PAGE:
At the age of 22, I worked in a place where half the employees, every half an hour or so, would gather at one desk or other and together watch porn on their PCs to a background of lewd comments and loud guffaws.
It was the kind of workplace where a woman passing by someone’s desk was accompanied by a sneery “X’ngħamillha kieku!”
It was the kind of workplace where young women in the sales department were specifically told to wear micro skirts and show their cleavage and were packed off to target mechanics.
“Wait until they’re under a car and then go in to explain the advertising rates… so they get a good peek,” they were instructed.
It was the kind of workplace my immediate boss spoke in double entendre all the time, where ‘good morning’ was followed by ‘ġisem’ and where sexual innuendos were bandied about like a tennis game.
Did I ever answer back? Did I every turn round and say: “Hoy! This is not on. Stop!” I did not. It was my first job. I was aghast, but it being a male-dominated environment and, not knowing any better, I thought this was the normal price to pay when the office is a ‘boys’ club’.
Instead, I looked down, I dodged the worst of the men, ignored the behaviour of the rest and got on with my job.
Last Sunday, 64-year-old veteran actor, John Suda was arraigned in court, charged with the violent, indecent assault of a 22-year-old actress.
“U ajma,” many people have been saying. “At 22 you’re not a child. You are mature, and you can fend for yourself and able to fend off certain situations.”
Well. On paper they are right. But in practice? Please jog back your memory to when you were 22. Back then I barely complained if someone smoked in my face, let alone if a person whom I looked up to in my field would have come up to me and told me I needed one-to-one individual attention.
It was not because I was scared, but because there was an inner voice, that niggling doubt, that ħeq, surely if it was wrong other people would be saying something too?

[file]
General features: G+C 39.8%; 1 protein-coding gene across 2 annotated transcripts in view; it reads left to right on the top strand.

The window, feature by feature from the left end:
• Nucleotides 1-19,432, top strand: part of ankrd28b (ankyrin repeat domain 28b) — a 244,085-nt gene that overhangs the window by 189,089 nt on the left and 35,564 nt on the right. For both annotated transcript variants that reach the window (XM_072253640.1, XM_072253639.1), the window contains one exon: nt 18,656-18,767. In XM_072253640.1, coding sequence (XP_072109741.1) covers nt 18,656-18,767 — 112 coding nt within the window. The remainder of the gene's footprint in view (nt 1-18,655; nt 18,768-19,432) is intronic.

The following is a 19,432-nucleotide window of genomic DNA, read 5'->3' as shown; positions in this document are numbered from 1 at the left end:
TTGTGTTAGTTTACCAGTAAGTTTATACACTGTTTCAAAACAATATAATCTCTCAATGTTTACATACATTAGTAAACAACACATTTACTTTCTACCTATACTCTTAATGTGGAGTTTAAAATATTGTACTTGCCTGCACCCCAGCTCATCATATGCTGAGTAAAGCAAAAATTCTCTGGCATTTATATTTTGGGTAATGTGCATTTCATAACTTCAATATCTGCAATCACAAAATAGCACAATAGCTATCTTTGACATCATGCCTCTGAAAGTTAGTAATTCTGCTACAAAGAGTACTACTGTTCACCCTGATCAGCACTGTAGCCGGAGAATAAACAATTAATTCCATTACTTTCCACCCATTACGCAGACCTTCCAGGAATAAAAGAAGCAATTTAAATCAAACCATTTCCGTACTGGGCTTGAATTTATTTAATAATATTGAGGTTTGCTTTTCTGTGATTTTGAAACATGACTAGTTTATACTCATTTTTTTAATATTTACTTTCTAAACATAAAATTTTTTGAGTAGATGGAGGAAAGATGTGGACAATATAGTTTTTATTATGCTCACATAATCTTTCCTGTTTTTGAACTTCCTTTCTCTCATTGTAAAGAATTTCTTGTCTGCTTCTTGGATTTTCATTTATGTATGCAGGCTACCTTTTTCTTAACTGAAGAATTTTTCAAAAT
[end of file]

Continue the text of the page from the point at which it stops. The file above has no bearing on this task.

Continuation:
I don’t like writing this – it is embarrassing to admit to having been so weak. And yet that’s the situation into which probably every woman in Malta has been forced at one time or another, whether at the workplace or in the street, or in an acting room in Fgura.
“But surely if you have good values, you would avoid certain situations,” other people have been saying since Sunday. This is not about values. Sometimes there is no time, ability or clarity of mind to say anything, let alone ‘Stop’. You are just not assertive quickly enough because you are shocked by what is happening.
Even if a woman is the cockiest sex kitten on earth, it does not give anyone the licence to harass her
And the final argument: “I know someone who knows someone who knows her and they said this 22-year old is really full of herself. Veru kiesħa.”
This is the she-led-him-on, the she-provoked-him age-old argument. It makes me angry because there is no logic to it. Even if a woman is the cockiest sex kitten on earth, it does not give anyone the licence to harass her, most especially in a relationship where there is power imbalance, such as that of a teacher-student or a boss-employee. The person with the highest power concentration has a humungous responsibility towards the other.
What is perhaps different between now and when I was 22 a decade-and-a-half ago is that, today, at least it does cross people’s mind to report and raise the alarm when boundaries are overstepped.
It is still embarrassing. It is still demeaning. And shameful. Because at the end of the day it means still talking to total strangers about something which broke you down. Most of us are fairly reluctant to do that in public, especially to a public who thinks that there’s nothing wrong with calling someone “Aw ġisem”.
The pressure is to be quiet about the incident. The unwritten rule is that if we speak out, it will cause more trouble than good for us (you’ll be fired/you’ll be labelled a nerd/your boyfriend will dump you and so on).
So most of the time we are shaken up, but we tell no one. Over the years, we become tougher and tougher, we learn how to quickly extinguish any hint of harassment and we put past experience in a folder called Just Forget About It And Move On.
What would I do if I chanced again upon a workplace like the one I had when I was 22 years old? I would resign by the end of day one. But then again, something like that cannot happen to me today.
I am not the vulnerable target that I was at 22. No one would dare step out of line with me. But why does it have to take years to get to this point?
What I am saying here is easily summed up in a brilliant post by Pia Zammit on the Facebook group Women for Women.
She says: “I didn’t speak up when I was 10, I didn’t speak up when I was 20. Our silence tells them that it’s okay. But I am speaking up now. This isn’t something we should accept. This isn’t something we should allow others to tell us not to make a fuss about. Let’s speak up, let’s give each other the courage to do so.”
Please, let us do so.
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